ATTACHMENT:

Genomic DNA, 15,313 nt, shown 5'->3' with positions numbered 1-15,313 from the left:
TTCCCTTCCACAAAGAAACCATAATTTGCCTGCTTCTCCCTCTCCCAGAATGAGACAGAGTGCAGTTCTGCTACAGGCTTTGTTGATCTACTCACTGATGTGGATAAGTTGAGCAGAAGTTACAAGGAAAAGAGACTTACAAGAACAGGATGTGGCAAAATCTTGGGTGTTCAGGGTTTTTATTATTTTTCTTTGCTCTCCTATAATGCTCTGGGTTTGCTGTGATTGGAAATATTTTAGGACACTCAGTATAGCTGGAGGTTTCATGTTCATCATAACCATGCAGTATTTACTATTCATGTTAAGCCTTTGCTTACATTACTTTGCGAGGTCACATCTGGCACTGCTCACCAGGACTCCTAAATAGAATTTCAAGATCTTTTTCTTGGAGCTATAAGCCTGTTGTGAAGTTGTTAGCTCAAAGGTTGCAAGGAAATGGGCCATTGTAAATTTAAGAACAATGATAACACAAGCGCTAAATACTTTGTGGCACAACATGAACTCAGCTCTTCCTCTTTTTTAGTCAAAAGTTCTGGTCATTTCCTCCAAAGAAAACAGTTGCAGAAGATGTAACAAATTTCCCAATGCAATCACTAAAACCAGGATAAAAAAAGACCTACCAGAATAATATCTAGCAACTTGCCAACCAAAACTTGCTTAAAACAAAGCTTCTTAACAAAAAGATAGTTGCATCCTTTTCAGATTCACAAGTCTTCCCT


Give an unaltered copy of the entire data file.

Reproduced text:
Genomic DNA, 15,313 nt, shown 5'->3' with positions numbered 1-15,313 from the left:
TTCCCTTCCACAAAGAAACCATAATTTGCCTGCTTCTCCCTCTCCCAGAATGAGACAGAGTGCAGTTCTGCTACAGGCTTTGTTGATCTACTCACTGATGTGGATAAGTTGAGCAGAAGTTACAAGGAAAAGAGACTTACAAGAACAGGATGTGGCAAAATCTTGGGTGTTCAGGGTTTTTATTATTTTTCTTTGCTCTCCTATAATGCTCTGGGTTTGCTGTGATTGGAAATATTTTAGGACACTCAGTATAGCTGGAGGTTTCATGTTCATCATAACCATGCAGTATTTACTATTCATGTTAAGCCTTTGCTTACATTACTTTGCGAGGTCACATCTGGCACTGCTCACCAGGACTCCTAAATAGAATTTCAAGATCTTTTTCTTGGAGCTATAAGCCTGTTGTGAAGTTGTTAGCTCAAAGGTTGCAAGGAAATGGGCCATTGTAAATTTAAGAACAATGATAACACAAGCGCTAAATACTTTGTGGCACAACATGAACTCAGCTCTTCCTCTTTTTTAGTCAAAAGTTCTGGTCATTTCCTCCAAAGAAAACAGTTGCAGAAGATGTAACAAATTTCCCAATGCAATCACTAAAACCAGGATAAAAAAAGACCTACCAGAATAATATCTAGCAACTTGCCAACCAAAACTTGCTTAAAACAAAGCTTCTTAACAAAAAGATAGTTGCATCCTTTTCAGATTCACAAGTCTTCCCT